Our selection model begins with the adult genotype frequencies in generation t, which are denoted Ra.t for Adh−/Adh−, Ha.t for Adh+/Adh−, and Da.t for Adh+/Adh+. Noting that D= 1 −RH, we need only explicitly track two frequencies, R and H. The expected frequencies of genotypes in the zygote stage in generation t+ 1 (symbolized, e.g., by Rz) is

image

The expected frequencies of genotypes in the adult stage of generation t+ 1 are then

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in which we (early fitness) is the relative fitness of Adh– homozygote males and females during the transition from zygotes to adults.

Sampling model

The likelihood of a particular pair of estimates of we and wl is determined by how well the selection model predicts the observed frequencies of deaths in the pentynol assay. To get the likelihood, we need to calculate the probability that the data will be observed given the uncertainty caused by sampling. We deal with three sources of uncertainty. First, there is uncertainty about the frequencies of the genotypes in the sample of flies treated with pentynol. Second, a different sample is used to initiate the next generation from that exposed to pentynol. Third, the effective population size, Ne, of the breeding populations is likely to be less than the number of parents.

In general, the exact state of the population is unknown, so we work with the matrix, St, of probabilities that the parental population has a particular state (h, r) at time t, where h is the effective number of heterozygotes, and r is the effective number of Adh−/Adh− homozygotes. The dimensions of the matrix St are Ne+ 1 ×Ne+ 1, so that St [h+1, r+1] is the probability that the population had h heterozygotes and r Adh−/Adh− homozygotes at generation t. The first row and column hold the probability that h or r are 0. Cells in which h+r > Ne have probability 0.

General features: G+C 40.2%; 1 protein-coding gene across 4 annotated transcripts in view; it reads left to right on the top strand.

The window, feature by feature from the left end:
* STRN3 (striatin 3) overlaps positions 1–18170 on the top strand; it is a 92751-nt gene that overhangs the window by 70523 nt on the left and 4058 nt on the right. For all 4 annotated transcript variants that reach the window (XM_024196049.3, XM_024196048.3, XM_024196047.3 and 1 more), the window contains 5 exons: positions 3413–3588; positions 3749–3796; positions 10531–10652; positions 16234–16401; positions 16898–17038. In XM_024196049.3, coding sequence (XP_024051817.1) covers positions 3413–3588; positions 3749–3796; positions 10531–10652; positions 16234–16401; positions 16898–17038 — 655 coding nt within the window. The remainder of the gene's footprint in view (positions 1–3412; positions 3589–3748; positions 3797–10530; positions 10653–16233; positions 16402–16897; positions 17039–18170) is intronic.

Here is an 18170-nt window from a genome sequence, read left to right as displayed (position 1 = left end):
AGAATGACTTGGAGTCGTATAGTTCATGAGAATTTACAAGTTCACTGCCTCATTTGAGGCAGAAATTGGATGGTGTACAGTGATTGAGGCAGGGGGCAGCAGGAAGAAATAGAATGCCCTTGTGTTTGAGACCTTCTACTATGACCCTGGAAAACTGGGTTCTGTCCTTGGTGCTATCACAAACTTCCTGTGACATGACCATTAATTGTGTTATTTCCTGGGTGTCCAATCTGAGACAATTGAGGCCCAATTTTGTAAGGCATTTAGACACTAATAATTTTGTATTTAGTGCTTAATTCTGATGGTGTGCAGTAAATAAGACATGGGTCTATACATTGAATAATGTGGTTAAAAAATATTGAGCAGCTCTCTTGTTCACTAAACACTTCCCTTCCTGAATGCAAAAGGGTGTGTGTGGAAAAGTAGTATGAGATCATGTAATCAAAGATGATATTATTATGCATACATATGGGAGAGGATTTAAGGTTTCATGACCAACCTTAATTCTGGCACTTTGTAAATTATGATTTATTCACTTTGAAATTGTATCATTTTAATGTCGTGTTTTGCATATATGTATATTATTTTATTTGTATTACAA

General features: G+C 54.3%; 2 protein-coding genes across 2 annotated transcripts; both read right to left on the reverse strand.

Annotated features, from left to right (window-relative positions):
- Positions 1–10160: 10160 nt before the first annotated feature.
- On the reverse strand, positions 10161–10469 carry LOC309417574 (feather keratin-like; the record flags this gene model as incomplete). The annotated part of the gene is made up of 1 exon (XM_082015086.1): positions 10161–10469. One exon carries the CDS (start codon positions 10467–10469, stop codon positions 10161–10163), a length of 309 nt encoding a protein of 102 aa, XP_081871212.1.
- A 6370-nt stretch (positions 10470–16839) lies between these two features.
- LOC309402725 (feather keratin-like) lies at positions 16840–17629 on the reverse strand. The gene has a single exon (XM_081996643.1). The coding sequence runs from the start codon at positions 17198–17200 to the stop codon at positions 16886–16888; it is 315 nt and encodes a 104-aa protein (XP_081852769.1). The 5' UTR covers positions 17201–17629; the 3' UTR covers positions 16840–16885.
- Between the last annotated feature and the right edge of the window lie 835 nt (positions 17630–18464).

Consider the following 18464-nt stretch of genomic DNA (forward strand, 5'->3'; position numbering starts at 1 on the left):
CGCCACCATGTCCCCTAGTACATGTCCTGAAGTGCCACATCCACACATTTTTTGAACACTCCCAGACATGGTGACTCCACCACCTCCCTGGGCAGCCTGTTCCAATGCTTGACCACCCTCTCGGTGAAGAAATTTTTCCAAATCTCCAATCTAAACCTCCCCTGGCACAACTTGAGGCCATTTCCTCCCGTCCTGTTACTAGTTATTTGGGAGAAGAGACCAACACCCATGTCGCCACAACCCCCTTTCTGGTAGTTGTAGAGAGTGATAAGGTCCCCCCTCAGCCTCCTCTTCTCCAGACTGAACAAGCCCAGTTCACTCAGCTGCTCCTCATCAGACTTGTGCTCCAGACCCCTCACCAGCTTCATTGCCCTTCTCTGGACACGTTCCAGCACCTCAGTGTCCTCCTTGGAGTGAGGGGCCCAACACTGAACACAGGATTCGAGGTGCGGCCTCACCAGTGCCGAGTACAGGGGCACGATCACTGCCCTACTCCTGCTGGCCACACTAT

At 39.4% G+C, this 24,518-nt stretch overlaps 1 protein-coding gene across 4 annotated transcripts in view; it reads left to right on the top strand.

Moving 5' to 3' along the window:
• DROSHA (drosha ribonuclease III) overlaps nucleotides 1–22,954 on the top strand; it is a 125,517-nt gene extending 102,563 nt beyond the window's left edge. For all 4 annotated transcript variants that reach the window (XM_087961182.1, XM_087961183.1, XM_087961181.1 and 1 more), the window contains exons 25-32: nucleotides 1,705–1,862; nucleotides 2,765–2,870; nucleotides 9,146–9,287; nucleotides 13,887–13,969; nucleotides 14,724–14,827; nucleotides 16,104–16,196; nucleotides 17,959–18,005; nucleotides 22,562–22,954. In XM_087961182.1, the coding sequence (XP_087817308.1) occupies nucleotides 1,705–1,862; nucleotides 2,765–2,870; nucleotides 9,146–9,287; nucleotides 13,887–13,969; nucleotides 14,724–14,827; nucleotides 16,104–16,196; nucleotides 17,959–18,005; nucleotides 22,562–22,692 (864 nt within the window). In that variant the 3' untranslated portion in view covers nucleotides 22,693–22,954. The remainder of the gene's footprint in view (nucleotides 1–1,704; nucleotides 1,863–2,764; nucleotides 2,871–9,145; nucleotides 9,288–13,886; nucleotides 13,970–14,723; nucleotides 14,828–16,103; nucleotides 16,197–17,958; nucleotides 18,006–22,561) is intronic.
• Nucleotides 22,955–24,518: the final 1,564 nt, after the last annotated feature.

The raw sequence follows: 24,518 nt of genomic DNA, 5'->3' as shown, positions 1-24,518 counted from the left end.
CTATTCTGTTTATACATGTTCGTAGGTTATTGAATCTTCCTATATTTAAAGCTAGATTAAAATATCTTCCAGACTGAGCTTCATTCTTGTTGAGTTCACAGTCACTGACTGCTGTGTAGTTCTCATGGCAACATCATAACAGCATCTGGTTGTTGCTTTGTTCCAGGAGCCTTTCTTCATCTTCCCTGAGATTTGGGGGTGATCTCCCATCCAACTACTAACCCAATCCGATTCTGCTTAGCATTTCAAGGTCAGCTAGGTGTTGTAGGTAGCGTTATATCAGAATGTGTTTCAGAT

Given an St matrix, we then can calculate the likelihood of observing the proportion of deaths during the assay in generation t+ 1. We represent the number of surviving flies in the pentynol assay at generation t as rt, the number of dead flies dt, and that the total number of flies nt. Then the probability that rt+1 deaths will be observed in a sample of nt+1 flies, given the full range of possible values for ht and rt is

image

where

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St+1 is then calculated starting from the assumption that the genotype frequency of Adh– homozygotes was known without error to be rt+1/nt+1=Rt+1, given the large sample sizes of flies assayed. The number of heterozygotes in the assayed sample can take any value from 0 to dt+1, where the probability of a particular value is

image

Each element of St+1 is then calculated by summing the probabilities that the count in the parents of generation t+ 1 will be effectively h over all possible values of i as

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In the initial generation, the summation over possible values of i can be omitted, as the sample from which the effective parents are drawn is the constructed sample where r= 72, i= 96, and n= 200.

The overall likelihood of a set of early and late genotypic fitness through t generations is then

image

The joint likelihood of a set of early and late genotypic fitness for each treatment × ethanol level combination is given by summing the log-likelihoods of the two individual replicates for that set of fitness.

Due to computational limitations, we were only able to investigate three different values for Ne, effectively infinite, N/2 (Ne= 100), and N/5 (Ne= 40). The model with an Ne of 40 fits better than the one with an Ne of 100 (AICc [Burnham and Anderson 2002] scores of 1498.2 vs. 1526.8) and much better than an infinite population model (1755.4). We therefore report results using an effective population size of 40 individuals.